In todays peloton, with far less dope, he would still rise to the top, because he is more talented. It is unfair to judge him by standards that did not apply in his sport.

To many of us he is still the greatest cyclist of all time, and a hero.

Wrong. He rose to the top because he was a better doper than the others. He virtually reinvented it with crooked doctors, bribery, threats of violence, an entire army of criminals working for him to falsify prescription dates, perform mid race transfusions etc. He out cheated them. that's all he did. And lied to the world about it so he could enjoy a rock star lifestyle.
And threatened anyone who might bring down his crime ring.
He is undoubtedly the farthest thing from a hero in sports history.
rockwall
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Quote:
On Feb 17, 2015, TonyB2009 wrote:
He is neither a cheat nor a scumbag. He played by the unofficial rules that were in place in cycling at the time. Lance did not invent doping. It was almost universal when he began cycling. He rose to the top because he was better than the other doped up cyclists.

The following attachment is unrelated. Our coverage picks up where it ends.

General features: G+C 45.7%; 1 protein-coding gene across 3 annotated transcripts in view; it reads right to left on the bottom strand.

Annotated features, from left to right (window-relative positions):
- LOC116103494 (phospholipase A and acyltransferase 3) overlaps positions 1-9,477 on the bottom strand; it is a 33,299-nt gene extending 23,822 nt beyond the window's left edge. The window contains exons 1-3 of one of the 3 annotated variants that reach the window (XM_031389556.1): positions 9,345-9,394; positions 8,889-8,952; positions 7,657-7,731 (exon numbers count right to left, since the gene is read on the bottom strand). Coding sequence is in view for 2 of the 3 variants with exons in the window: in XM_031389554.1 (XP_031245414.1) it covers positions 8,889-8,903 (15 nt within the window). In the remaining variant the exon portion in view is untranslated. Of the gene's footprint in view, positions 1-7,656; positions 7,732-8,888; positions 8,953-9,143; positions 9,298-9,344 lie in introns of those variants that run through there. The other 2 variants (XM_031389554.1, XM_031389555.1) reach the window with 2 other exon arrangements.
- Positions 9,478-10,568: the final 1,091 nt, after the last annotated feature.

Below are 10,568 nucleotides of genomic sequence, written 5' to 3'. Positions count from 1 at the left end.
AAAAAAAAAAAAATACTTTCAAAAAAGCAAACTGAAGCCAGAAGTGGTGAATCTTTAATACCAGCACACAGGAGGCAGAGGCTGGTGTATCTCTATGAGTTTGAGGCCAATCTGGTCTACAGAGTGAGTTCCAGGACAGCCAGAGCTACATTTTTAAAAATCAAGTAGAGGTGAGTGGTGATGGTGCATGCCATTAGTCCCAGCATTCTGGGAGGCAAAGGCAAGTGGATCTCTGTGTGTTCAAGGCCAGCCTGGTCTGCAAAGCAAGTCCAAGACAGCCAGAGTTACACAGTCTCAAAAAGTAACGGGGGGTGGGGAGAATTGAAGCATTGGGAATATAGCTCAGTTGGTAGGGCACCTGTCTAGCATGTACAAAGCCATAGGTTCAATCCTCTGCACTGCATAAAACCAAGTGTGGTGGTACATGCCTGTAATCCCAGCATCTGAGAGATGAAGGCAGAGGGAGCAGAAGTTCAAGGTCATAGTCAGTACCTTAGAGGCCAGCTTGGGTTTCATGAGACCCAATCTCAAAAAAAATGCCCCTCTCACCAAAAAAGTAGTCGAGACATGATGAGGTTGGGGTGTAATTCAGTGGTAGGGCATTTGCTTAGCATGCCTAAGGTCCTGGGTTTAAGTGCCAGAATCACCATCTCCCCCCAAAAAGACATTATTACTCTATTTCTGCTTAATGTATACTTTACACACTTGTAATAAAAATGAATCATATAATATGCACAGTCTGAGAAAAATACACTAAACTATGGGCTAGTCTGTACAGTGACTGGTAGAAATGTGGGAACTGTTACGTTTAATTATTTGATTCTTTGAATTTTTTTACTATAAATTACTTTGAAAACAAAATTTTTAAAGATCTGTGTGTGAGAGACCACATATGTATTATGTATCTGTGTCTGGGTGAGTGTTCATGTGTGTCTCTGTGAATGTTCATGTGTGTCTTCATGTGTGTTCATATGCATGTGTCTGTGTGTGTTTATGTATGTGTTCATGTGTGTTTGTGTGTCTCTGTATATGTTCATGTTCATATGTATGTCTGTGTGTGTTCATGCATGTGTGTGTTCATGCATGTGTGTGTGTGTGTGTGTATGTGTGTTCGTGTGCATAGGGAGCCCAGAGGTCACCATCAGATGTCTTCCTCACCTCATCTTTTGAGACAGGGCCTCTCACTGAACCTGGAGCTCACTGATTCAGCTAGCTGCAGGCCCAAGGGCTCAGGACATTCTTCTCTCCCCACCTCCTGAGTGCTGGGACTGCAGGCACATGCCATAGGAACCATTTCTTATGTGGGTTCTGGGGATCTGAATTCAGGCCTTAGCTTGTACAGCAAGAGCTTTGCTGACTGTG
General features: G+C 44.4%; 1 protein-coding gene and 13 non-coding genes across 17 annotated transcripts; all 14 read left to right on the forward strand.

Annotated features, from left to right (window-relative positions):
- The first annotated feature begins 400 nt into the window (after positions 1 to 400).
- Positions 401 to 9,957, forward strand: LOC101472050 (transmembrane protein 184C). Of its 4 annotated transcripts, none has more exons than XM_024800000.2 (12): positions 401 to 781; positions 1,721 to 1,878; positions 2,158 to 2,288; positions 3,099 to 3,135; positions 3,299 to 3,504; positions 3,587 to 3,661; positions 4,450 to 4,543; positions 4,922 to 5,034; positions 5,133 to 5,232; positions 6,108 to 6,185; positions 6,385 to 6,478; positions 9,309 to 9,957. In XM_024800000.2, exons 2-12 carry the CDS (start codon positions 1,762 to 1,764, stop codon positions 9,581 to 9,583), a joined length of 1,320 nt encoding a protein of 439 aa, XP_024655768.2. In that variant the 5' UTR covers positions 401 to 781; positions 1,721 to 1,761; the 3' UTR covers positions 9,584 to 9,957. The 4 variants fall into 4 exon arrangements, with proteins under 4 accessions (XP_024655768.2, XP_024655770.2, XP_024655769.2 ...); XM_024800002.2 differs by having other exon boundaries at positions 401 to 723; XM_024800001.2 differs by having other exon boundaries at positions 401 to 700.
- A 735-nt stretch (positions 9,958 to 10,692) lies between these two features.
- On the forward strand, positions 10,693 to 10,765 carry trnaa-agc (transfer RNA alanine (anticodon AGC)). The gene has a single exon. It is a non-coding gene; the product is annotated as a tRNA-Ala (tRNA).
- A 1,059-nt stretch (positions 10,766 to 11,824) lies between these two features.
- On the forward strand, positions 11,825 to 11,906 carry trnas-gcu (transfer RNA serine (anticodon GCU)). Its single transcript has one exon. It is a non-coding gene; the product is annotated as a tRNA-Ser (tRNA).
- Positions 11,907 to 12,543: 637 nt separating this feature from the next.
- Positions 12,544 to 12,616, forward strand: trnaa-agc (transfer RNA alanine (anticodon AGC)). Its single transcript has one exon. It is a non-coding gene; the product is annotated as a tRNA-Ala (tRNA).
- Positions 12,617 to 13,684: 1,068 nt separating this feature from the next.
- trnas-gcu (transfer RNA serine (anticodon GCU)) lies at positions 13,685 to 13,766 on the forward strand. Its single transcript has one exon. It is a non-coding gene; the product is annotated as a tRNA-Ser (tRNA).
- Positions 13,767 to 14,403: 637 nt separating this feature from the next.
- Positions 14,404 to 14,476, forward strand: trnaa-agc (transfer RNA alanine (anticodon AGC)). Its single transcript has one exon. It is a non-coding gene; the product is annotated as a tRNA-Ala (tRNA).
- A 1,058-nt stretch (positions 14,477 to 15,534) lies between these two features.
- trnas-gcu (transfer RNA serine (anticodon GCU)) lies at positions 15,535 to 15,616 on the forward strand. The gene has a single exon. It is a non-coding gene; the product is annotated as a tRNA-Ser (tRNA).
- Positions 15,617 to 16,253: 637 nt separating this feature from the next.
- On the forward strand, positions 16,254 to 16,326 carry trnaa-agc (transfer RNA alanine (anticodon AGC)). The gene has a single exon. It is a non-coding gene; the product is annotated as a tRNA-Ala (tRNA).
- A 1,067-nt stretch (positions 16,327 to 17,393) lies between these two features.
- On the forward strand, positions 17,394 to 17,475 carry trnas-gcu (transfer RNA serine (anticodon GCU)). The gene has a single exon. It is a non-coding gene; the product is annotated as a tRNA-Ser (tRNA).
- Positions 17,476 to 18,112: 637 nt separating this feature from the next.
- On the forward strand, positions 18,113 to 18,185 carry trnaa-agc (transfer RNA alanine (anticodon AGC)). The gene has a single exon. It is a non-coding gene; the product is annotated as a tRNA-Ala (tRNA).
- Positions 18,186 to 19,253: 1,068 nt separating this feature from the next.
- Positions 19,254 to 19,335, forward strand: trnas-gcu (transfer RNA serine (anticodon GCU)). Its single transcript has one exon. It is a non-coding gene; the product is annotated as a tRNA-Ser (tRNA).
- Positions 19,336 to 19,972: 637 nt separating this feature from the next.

In todays peloton, with far less dope, he would still rise to the top, because he is more talented. It is unfair to judge him by standards that did not apply in his sport.

To many of us he is still the greatest cyclist of all time, and a hero.


I got to admit. I am totally surprised that I am in complete agreement with you on something.
Andrew Zuber
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He lied under oath when asked if he'd taken performance enhancing drugs. In January, he was given two traffic tickets after allegedly hitting two parked cars with his vehicle and then letting his girlfriend take the blame for it to avoid making news. A hero? Really?
"I'm sorry - if you were right, I would agree with you." -Robin Williams, Awakenings